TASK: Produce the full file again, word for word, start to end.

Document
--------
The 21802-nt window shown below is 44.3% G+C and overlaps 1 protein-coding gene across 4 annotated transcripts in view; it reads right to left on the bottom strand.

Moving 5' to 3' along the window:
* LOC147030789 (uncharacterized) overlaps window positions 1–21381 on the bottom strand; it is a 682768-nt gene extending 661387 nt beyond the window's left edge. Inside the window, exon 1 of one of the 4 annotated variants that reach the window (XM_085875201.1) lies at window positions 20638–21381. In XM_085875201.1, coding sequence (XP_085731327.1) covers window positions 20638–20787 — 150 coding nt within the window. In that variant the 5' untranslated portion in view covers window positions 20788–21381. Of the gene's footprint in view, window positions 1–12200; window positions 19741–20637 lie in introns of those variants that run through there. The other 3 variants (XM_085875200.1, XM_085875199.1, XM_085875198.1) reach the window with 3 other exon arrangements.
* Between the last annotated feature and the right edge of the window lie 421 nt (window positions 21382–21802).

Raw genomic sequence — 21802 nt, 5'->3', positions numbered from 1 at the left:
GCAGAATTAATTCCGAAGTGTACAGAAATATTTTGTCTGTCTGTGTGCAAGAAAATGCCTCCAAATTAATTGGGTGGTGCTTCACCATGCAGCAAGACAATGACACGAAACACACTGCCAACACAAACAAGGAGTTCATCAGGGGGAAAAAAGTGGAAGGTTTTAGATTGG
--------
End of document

The 21802-nt window shown below is 44.3% G+C and overlaps 1 protein-coding gene across 4 annotated transcripts in view; it reads right to left on the bottom strand.

Moving 5' to 3' along the window:
* LOC147030789 (uncharacterized) overlaps window positions 1–21381 on the bottom strand; it is a 682768-nt gene extending 661387 nt beyond the window's left edge. Inside the window, exon 1 of one of the 4 annotated variants that reach the window (XM_085875201.1) lies at window positions 20638–21381. In XM_085875201.1, coding sequence (XP_085731327.1) covers window positions 20638–20787 — 150 coding nt within the window. In that variant the 5' untranslated portion in view covers window positions 20788–21381. Of the gene's footprint in view, window positions 1–12200; window positions 19741–20637 lie in introns of those variants that run through there. The other 3 variants (XM_085875200.1, XM_085875199.1, XM_085875198.1) reach the window with 3 other exon arrangements.
* Between the last annotated feature and the right edge of the window lie 421 nt (window positions 21382–21802).

Raw genomic sequence — 21802 nt, 5'->3', positions numbered from 1 at the left:
GCAGAATTAATTCCGAAGTGTACAGAAATATTTTGTCTGTCTGTGTGCAAGAAAATGCCTCCAAATTAATTGGGTGGTGCTTCACCATGCAGCAAGACAATGACACGAAACACACTGCCAACACAAACAAGGAGTTCATCAGGGGGAAAAAAGTGGAAGGTTTTAGATTGG